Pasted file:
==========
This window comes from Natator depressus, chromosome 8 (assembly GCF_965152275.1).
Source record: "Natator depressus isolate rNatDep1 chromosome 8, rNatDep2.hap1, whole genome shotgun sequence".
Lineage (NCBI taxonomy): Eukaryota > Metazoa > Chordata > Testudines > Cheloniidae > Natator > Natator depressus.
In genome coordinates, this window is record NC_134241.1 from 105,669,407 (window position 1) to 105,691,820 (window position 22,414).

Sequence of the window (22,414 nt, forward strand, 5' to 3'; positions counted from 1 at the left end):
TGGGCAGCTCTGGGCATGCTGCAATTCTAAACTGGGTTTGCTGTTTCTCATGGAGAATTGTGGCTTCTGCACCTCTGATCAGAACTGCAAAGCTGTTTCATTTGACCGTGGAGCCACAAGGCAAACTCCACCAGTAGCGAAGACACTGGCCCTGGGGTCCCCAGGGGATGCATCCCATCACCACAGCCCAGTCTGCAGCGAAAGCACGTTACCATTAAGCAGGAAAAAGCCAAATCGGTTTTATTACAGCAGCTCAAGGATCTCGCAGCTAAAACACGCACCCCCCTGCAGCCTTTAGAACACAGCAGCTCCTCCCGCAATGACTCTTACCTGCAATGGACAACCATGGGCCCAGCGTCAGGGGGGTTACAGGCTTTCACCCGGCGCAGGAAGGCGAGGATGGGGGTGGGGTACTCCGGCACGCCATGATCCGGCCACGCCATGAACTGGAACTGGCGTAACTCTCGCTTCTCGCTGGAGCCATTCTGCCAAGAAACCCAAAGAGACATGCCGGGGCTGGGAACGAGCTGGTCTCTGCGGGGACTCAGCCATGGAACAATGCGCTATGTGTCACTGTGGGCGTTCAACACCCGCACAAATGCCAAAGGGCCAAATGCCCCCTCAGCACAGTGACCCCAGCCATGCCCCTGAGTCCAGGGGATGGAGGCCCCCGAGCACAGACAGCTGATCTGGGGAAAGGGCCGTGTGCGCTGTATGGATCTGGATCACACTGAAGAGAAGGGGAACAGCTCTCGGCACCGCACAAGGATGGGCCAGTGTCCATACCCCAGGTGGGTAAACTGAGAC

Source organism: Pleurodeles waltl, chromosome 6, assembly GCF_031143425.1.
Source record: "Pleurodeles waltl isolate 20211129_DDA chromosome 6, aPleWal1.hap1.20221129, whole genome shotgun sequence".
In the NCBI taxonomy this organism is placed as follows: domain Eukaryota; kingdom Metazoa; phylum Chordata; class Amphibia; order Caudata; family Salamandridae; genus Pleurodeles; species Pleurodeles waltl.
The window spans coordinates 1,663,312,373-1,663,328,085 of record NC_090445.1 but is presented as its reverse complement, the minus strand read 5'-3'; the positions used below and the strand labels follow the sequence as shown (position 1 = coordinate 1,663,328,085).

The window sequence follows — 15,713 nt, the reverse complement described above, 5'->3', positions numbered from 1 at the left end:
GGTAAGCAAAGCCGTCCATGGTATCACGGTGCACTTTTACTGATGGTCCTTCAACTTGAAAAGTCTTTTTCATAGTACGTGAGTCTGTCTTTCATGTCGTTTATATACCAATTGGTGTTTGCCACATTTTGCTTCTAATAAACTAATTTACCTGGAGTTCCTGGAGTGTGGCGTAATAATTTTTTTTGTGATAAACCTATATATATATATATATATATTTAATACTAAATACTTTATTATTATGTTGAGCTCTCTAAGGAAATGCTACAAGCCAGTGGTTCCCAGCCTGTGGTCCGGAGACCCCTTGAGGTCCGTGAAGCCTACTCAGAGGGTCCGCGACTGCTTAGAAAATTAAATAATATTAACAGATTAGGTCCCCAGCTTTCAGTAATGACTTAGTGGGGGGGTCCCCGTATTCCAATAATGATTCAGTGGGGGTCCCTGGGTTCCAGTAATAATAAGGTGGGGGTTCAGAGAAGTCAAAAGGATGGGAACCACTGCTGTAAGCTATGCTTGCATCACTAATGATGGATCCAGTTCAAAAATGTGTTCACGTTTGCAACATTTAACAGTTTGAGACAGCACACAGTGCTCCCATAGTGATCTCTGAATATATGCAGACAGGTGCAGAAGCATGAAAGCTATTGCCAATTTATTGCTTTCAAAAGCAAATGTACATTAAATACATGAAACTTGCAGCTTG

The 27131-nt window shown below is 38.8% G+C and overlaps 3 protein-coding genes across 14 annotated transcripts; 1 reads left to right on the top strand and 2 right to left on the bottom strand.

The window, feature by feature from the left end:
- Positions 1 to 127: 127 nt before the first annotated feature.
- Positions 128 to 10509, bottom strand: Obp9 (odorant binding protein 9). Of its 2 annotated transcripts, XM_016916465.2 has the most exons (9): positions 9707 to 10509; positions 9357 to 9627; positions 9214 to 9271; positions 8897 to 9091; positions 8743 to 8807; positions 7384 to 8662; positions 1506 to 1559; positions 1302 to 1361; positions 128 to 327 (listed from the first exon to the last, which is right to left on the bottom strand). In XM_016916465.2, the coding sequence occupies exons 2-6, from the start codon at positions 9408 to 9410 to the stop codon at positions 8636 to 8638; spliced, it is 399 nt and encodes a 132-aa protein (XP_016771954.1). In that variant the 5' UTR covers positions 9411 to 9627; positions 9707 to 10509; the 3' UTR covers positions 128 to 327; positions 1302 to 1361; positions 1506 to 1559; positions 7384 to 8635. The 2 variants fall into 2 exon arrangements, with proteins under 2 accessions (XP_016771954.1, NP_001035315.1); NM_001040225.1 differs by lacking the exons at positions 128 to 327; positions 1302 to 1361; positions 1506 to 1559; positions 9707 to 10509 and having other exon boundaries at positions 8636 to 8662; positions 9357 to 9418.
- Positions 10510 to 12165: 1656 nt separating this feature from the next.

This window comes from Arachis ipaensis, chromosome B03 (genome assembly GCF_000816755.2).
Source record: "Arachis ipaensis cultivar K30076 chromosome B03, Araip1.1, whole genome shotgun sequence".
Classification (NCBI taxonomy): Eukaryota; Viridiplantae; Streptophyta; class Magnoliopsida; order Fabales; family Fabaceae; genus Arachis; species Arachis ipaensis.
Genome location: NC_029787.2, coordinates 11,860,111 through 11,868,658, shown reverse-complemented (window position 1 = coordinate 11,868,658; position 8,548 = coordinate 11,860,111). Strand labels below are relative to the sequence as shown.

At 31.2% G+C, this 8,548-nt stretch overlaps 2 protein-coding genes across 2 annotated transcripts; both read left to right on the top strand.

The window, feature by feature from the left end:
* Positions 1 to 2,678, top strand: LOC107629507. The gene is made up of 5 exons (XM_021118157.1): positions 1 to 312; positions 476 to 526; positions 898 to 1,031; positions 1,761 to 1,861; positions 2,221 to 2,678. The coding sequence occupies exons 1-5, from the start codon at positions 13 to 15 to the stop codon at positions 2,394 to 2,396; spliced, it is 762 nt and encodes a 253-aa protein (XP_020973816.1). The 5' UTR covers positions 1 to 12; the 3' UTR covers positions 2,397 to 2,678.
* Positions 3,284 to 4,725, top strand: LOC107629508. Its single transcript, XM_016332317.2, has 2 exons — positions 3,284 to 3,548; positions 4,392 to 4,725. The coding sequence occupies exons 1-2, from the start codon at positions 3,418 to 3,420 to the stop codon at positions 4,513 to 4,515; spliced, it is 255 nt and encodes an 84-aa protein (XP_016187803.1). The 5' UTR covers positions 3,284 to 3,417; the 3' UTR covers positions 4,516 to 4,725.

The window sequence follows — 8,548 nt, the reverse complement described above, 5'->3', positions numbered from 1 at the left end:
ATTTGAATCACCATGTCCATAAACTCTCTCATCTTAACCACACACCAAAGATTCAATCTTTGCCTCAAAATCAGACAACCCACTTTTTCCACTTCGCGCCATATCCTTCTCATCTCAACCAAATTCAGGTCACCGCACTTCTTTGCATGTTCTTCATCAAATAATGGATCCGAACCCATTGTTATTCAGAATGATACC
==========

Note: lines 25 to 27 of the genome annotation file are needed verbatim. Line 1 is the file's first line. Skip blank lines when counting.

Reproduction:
* Positions 3,284 to 4,725, top strand: LOC107629508. Its single transcript, XM_016332317.2, has 2 exons — positions 3,284 to 3,548; positions 4,392 to 4,725. The coding sequence occupies exons 1-2, from the start codon at positions 3,418 to 3,420 to the stop codon at positions 4,513 to 4,515; spliced, it is 255 nt and encodes an 84-aa protein (XP_016187803.1). The 5' UTR covers positions 3,284 to 3,417; the 3' UTR covers positions 4,516 to 4,725.

The window sequence follows — 8,548 nt, the reverse complement described above, 5'->3', positions numbered from 1 at the left end:
ATTTGAATCACCATGTCCATAAACTCTCTCATCTTAACCACACACCAAAGATTCAATCTTTGCCTCAAAATCAGACAACCCACTTTTTCCACTTCGCGCCATATCCTTCTCATCTCAACCAAATTCAGGTCACCGCACTTCTTTGCATGTTCTTCATCAAATAATGGATCCGAACCCATTGTTATTCAGAATGATACC